I'm trying to solve an issue at my brothers house. He came home and the
outlets around his kitchen had no power. I found the GFCI was tripped. I
reset, but it trips instantly. I unplugged every device and it still trips.
I bought a new GFCI, still trips.
Next I checked the load side hot to neutral with my meter. Infinity
resistance (nothing pugged in). I checked to be sure I was getting 120 volts
to the black wire and that it was connected to the line side of the GFCI.
Some other notes:
If I bypass the GFCI, The circuit works (no short)
With load side of GFCI not connected, it does not trip.
If I touch the black load side wire to the hot load side of GFCI, no trip.
If I touch the white load side wire to the to the neutral load side of the
CFCI, it trips! (I'm confused on that one)
Bathroom has its own GFCI circuit that works and I can find no outside
outlets on the dead circuit.
I'm puzzled on this one. Any ideas?
Tony: A neutral/ground short/leakage yes. That could cause slight
current to flow in the neutral; but why when 'nothing' plugged in?????
Unless something is causing the neutral wire (beyond/downstream of the
GFCI) to have a slight potential rise; which 'might' be explained as
you suggest by a ground-neutral short somewhere?
Or does it suggest that the downstream neutral is 'shared' (possibly
illegally) with another circuit? Or somebody did an improper job of
replacing an outlet or something and got the ground/neutral crossed or
Because GFCI operate when there is an unbalance in the current flowing
in the live and neutral wires; they can in fact despite their name be
used in a non grounded outlet situation.
The described problem is a puzzling one. Am wondering if there is damp
wiring/outlet beyond (downstream of the GFCI equipped outlet?
Or is there a dishwasher/garbage disposal motor/booster water heater
etc. hooked in somehere; under a counter?
My kitchen and one wall of my garage(one outlet) was on the same GFCI
breaker and I started having trouble. The problem was the result of me
leaving a long extension cord plugged in. Whenever there was something
plugged into the extension cord(usually a vacuum cleaner) no problem,
whenever it was just coiled up on its hook it would intermittently
trip the GFCI breaker. Anyway, rewired the garage so that it is on its
own breaker and turned the extension cord into speaker wire.
Go to the next outlet that is being fed by that GFI and disconnect
every wire. Now connect the original GFI outlet you were working on.
If it does not trip, you have a problem downstream. You will have to
repeat the process at evry outlet until you can isolate the problem.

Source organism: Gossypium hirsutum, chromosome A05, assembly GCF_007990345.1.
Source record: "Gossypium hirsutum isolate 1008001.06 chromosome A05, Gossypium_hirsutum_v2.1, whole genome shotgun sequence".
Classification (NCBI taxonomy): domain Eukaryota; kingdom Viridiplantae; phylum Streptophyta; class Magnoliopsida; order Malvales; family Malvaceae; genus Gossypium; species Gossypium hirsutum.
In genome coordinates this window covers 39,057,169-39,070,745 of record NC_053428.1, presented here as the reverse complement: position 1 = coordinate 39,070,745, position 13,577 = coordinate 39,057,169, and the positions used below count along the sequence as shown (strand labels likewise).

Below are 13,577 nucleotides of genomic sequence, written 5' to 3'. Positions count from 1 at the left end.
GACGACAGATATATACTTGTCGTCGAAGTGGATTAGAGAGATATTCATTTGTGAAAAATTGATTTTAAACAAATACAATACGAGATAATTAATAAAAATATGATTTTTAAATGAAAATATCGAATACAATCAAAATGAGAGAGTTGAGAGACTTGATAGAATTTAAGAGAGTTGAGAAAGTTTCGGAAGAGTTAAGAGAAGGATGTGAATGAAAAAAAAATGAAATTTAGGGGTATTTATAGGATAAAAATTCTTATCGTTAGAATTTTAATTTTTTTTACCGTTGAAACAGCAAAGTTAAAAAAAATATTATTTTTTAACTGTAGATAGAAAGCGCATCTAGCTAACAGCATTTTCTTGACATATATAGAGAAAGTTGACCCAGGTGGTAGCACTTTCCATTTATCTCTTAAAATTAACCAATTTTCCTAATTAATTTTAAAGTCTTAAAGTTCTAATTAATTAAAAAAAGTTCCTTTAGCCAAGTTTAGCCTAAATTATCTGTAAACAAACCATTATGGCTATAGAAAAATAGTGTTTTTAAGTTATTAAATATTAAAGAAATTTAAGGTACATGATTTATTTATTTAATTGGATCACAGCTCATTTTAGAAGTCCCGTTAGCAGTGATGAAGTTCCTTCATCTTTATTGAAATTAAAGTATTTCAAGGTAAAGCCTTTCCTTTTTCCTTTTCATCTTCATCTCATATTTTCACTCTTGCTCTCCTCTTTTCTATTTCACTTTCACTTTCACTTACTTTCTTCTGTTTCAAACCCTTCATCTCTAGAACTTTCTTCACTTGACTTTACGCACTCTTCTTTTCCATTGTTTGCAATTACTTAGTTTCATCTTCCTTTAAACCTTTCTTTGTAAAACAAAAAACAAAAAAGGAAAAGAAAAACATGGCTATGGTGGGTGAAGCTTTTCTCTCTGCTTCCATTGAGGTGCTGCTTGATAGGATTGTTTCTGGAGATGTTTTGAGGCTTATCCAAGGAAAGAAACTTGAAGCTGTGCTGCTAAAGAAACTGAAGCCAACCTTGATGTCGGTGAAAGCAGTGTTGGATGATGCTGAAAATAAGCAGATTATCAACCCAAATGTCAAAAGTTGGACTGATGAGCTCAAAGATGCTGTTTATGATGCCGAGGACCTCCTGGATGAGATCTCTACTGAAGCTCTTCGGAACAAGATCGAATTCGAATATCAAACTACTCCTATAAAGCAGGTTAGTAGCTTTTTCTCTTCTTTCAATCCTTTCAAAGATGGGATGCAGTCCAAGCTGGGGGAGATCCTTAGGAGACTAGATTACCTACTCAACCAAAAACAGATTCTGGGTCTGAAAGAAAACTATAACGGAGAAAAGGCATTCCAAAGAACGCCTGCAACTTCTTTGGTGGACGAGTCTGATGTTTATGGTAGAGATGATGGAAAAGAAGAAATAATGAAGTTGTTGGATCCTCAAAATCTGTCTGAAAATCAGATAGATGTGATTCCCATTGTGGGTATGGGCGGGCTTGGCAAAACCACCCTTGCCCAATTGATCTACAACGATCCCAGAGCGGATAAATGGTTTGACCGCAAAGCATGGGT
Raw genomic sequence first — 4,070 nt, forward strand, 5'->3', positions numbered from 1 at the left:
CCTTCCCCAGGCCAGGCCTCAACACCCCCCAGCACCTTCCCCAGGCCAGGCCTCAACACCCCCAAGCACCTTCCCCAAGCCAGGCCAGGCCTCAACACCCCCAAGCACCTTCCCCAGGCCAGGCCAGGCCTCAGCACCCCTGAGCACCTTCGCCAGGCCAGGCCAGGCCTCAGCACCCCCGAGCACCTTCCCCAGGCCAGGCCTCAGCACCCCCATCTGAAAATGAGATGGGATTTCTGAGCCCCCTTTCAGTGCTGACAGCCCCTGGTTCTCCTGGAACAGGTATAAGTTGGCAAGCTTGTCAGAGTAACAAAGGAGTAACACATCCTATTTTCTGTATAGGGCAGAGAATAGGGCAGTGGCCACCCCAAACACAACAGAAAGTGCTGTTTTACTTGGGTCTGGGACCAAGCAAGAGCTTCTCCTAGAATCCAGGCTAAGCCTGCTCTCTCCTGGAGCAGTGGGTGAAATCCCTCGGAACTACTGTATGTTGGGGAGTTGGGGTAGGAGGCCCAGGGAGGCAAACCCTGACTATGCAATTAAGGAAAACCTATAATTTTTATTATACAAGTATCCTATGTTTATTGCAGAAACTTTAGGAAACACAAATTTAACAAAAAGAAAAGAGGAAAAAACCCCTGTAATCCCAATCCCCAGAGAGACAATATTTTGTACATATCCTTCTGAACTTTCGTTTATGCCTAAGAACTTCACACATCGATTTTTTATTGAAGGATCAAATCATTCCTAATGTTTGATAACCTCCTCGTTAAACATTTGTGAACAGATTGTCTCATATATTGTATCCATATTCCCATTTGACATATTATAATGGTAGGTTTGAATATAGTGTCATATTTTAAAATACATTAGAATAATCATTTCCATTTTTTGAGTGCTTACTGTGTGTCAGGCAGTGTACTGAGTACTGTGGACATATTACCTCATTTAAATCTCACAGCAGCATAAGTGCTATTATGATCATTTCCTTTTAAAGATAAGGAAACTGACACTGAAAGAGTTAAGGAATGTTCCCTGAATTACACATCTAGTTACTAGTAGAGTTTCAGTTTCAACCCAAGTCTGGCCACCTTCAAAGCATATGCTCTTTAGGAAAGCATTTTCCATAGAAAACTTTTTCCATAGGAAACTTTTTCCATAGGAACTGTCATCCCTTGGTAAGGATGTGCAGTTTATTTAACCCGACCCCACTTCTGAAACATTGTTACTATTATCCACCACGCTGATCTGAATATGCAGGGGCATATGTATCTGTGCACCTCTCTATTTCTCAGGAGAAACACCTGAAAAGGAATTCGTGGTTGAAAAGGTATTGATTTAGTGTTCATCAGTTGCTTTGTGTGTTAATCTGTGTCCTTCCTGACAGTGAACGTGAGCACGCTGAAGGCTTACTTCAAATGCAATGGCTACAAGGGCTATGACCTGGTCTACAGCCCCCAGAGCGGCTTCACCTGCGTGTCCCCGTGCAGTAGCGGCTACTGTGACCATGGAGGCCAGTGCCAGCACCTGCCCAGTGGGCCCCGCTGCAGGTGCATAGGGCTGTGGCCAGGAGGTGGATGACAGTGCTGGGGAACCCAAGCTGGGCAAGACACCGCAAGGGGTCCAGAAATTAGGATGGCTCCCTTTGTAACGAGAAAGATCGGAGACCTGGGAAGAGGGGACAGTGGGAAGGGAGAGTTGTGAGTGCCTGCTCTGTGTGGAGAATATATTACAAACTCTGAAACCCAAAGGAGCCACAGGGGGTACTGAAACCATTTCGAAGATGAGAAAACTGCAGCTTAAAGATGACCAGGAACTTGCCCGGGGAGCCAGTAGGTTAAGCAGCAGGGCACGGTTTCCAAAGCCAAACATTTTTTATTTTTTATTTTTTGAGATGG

A GFCI device trips when the currents in the two sides differ by a very
small amount (probably less than 0.015 amp). Look for a leakage path.
Unplug all loads at all outlets and see if it still trips. Also, very
long runs of wire can trip the GFCI just due to capacitive current.
Make sure hardwired appliances like the disposal, microwave, clock
outlet, etc. are not improperly on same circuit.
But..by measuring infinity between black and white you know there are
no loads you don't know about. By bypassing the gfci and not blowing
breaker you know there is no short from hot to ground or neutral. Is
your meter sensitive enough to detect difference between very high
resistance and infinity? Doesn't take much of a leakage path to trip
When you connect the neutral and the GFCI trips, was the hot still
connected? It sounds like it was not from your description. If the
hot was not connected, and the GFCI still trips when you connect
neutral, then current must be flowing in the neutral from some other
source. Measure the voltage from neutral to ground (on the wires
going to the outlets) with the GFCI disconnected. If there is no
voltage, then measure resistance from neutral to ground. It should be
infinity with the GFCI disconnected. It's possible the neutral is
cross tied to some other circuit.
If all that seems to check out, then I would start isolating sections
of the wiring by disconnecting outlets along the way. Start in the
middle if you can figure out how the wires were run. that will
isolate the problem to a half, then repeat in that half until you find
HTH and good luck.
If the house was wired by NEC standards, no other outlets but the kitchen
counter outlets should be on the load side of the GF circuit, no bathrooms,
no garages, basements, etc. From your description, I would guess that a bare
ground wire has come in contact with a neutral terminal in one of the
protected outlets. Open each up, and pull the receptacles out of the box,
leaving them connected, then try the gfci device. Also, keep in mind that
you should have at least two separate 20 amp circuits for kitchen counter
I did have the copper ground lead connected, so it sounds like a neutral to
ground fault. That puzzeld me because I did not know GFCIs detected ground
to neutral faults, so that must be where the problem is. I will inject a
signal in the neutral ground loop and use a telephone pickup coil and
amplifier to to see I can locate the fault.
Thanks for all the help.
GFCIs look at the amount of current going out on the hot and compare
it to what comes back on the neutral via a dual would current
transformer. If you have a neutral/ground fault, some of that current
comes back on the ground and the transformer signals an imbalance..
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